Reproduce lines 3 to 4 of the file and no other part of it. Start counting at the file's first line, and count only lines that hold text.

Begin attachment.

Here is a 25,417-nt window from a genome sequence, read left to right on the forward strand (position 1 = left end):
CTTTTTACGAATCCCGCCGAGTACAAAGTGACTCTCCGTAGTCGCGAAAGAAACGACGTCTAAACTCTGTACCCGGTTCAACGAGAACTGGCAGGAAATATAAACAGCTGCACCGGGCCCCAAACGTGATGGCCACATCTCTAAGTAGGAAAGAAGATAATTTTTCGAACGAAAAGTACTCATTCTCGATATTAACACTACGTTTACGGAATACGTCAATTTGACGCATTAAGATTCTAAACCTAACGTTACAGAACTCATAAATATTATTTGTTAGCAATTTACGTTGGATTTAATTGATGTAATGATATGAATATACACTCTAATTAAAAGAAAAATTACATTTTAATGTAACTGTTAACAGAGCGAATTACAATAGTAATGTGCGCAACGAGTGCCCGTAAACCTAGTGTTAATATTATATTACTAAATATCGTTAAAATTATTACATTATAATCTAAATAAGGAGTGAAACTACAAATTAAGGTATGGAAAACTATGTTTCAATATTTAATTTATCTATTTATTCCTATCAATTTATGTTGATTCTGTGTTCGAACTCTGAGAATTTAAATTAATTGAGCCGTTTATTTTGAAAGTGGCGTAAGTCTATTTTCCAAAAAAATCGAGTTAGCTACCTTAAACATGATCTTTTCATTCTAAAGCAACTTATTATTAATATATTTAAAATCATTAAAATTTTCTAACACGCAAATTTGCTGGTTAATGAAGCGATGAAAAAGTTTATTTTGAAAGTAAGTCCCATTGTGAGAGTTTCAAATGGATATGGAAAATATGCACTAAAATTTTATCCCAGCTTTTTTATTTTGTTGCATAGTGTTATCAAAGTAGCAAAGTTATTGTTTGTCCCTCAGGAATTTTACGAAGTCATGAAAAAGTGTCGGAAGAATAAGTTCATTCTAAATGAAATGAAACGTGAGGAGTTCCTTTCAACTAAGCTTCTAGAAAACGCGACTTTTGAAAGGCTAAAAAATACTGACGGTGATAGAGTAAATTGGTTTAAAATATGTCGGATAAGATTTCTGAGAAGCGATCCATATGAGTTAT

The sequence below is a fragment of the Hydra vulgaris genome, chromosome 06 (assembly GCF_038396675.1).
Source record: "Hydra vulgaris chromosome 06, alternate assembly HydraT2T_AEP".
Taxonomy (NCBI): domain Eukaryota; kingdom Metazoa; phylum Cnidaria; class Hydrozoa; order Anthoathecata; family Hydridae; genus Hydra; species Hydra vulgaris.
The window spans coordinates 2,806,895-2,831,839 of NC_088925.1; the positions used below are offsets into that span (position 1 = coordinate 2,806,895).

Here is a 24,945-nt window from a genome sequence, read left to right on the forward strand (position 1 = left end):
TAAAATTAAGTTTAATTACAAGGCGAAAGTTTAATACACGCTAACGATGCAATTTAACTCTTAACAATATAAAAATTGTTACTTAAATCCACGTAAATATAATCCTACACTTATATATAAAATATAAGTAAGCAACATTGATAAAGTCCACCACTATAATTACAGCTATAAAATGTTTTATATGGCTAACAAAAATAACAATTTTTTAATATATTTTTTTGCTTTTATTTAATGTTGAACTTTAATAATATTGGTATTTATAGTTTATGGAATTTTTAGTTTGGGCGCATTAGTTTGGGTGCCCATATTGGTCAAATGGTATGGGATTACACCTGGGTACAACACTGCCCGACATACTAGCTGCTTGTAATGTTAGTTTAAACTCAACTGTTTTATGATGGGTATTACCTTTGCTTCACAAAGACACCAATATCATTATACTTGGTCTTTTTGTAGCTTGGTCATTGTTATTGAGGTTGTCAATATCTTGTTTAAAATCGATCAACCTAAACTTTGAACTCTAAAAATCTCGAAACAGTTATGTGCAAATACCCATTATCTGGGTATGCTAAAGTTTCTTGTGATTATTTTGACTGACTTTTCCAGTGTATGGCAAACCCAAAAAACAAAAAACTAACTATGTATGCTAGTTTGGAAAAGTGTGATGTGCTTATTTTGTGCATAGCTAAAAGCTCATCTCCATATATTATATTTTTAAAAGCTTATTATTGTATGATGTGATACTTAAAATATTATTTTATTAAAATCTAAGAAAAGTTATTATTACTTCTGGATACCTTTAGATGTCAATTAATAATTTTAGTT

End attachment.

The sequence below is a fragment of the Hydra vulgaris genome, chromosome 06 (assembly GCF_038396675.1).
Source record: "Hydra vulgaris chromosome 06, alternate assembly HydraT2T_AEP".